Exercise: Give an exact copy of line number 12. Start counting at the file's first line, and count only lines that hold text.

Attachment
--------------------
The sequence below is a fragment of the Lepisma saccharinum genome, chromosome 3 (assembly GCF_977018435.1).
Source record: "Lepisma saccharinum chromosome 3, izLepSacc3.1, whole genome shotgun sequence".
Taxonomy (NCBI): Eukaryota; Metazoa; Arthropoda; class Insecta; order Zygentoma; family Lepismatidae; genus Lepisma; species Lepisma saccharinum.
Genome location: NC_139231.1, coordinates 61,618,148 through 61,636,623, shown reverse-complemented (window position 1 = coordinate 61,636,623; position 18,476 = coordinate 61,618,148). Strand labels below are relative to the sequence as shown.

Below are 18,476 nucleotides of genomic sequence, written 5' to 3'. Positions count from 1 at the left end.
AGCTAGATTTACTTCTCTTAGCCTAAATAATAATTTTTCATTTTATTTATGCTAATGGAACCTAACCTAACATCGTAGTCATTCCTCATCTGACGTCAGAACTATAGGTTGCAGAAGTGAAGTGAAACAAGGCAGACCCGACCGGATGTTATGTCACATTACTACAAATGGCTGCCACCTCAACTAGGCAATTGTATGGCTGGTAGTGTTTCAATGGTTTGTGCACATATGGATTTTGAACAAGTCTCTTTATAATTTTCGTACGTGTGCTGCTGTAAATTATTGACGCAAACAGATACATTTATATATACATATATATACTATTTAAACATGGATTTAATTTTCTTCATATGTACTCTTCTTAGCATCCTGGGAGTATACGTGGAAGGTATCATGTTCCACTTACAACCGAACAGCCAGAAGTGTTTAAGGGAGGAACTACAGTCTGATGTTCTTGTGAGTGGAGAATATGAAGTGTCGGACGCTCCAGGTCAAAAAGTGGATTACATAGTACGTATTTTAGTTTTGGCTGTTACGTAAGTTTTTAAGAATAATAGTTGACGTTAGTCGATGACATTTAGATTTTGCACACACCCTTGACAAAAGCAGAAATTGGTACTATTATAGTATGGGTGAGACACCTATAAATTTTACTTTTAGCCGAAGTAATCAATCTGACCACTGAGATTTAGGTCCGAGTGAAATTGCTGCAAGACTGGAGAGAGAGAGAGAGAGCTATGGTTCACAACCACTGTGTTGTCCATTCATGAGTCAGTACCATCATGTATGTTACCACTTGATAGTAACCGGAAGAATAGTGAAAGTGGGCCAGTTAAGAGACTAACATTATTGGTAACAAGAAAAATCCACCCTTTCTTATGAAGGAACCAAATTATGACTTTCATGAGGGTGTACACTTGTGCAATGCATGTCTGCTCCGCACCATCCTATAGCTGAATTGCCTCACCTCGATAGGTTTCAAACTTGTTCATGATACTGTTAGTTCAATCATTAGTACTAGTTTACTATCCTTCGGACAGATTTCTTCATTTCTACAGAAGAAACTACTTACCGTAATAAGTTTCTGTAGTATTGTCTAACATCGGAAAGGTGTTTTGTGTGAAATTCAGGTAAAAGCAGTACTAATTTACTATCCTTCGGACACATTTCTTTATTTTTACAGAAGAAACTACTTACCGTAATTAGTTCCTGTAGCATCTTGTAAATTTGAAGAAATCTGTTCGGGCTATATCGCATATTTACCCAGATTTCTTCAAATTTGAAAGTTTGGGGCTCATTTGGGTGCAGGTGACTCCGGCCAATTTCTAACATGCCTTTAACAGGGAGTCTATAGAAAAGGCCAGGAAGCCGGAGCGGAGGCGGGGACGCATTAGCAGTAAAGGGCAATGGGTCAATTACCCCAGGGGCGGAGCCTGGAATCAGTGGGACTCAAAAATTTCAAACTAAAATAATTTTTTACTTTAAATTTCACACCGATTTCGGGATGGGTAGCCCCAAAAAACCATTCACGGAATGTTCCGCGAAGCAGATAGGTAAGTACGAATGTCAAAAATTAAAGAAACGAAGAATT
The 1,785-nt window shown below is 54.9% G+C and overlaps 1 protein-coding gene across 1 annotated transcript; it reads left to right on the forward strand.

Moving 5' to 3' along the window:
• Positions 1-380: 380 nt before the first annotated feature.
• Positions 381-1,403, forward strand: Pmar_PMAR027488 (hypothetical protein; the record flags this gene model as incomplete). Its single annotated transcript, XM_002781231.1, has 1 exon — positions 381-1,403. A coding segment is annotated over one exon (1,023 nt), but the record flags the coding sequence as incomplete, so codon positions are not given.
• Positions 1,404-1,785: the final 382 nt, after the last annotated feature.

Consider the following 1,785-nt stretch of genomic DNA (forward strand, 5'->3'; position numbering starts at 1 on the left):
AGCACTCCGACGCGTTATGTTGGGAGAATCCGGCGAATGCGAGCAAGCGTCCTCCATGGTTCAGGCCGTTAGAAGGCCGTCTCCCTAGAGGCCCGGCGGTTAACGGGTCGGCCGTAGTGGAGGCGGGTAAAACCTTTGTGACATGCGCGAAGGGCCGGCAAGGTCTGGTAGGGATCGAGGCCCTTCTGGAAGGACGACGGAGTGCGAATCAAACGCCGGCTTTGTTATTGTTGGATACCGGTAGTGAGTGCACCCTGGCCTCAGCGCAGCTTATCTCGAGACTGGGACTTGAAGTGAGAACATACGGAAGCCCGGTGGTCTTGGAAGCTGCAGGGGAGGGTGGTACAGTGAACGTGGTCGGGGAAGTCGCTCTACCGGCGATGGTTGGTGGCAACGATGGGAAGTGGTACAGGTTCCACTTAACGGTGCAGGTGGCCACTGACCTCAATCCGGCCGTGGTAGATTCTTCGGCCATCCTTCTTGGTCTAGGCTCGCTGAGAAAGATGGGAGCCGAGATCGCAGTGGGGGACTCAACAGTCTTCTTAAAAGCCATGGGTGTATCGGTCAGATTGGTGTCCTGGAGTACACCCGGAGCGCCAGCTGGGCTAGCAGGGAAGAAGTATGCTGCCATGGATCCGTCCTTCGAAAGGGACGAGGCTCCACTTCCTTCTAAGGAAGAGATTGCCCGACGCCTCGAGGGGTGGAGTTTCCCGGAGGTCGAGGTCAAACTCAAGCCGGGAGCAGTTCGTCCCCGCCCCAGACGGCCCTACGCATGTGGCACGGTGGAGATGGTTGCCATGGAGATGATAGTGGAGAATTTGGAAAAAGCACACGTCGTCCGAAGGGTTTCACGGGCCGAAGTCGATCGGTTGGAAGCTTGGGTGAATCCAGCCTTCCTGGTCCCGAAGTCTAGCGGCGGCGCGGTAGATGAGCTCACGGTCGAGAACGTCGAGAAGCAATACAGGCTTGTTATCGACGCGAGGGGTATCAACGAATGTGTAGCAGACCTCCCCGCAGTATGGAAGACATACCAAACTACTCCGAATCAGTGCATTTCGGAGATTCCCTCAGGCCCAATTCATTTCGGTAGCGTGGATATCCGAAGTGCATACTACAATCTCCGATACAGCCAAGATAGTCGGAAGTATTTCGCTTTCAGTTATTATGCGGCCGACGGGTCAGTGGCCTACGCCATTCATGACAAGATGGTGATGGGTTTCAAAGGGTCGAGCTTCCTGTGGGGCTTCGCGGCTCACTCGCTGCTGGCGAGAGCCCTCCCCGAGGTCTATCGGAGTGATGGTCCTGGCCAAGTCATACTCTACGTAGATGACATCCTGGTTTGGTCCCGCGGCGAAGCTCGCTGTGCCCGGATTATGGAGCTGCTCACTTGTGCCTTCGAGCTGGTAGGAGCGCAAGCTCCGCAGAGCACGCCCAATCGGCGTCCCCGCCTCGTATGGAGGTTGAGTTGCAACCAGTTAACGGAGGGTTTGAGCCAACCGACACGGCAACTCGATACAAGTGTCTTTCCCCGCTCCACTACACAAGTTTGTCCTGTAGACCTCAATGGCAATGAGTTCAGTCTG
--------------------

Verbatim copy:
Consider the following 1,785-nt stretch of genomic DNA (forward strand, 5'->3'; position numbering starts at 1 on the left):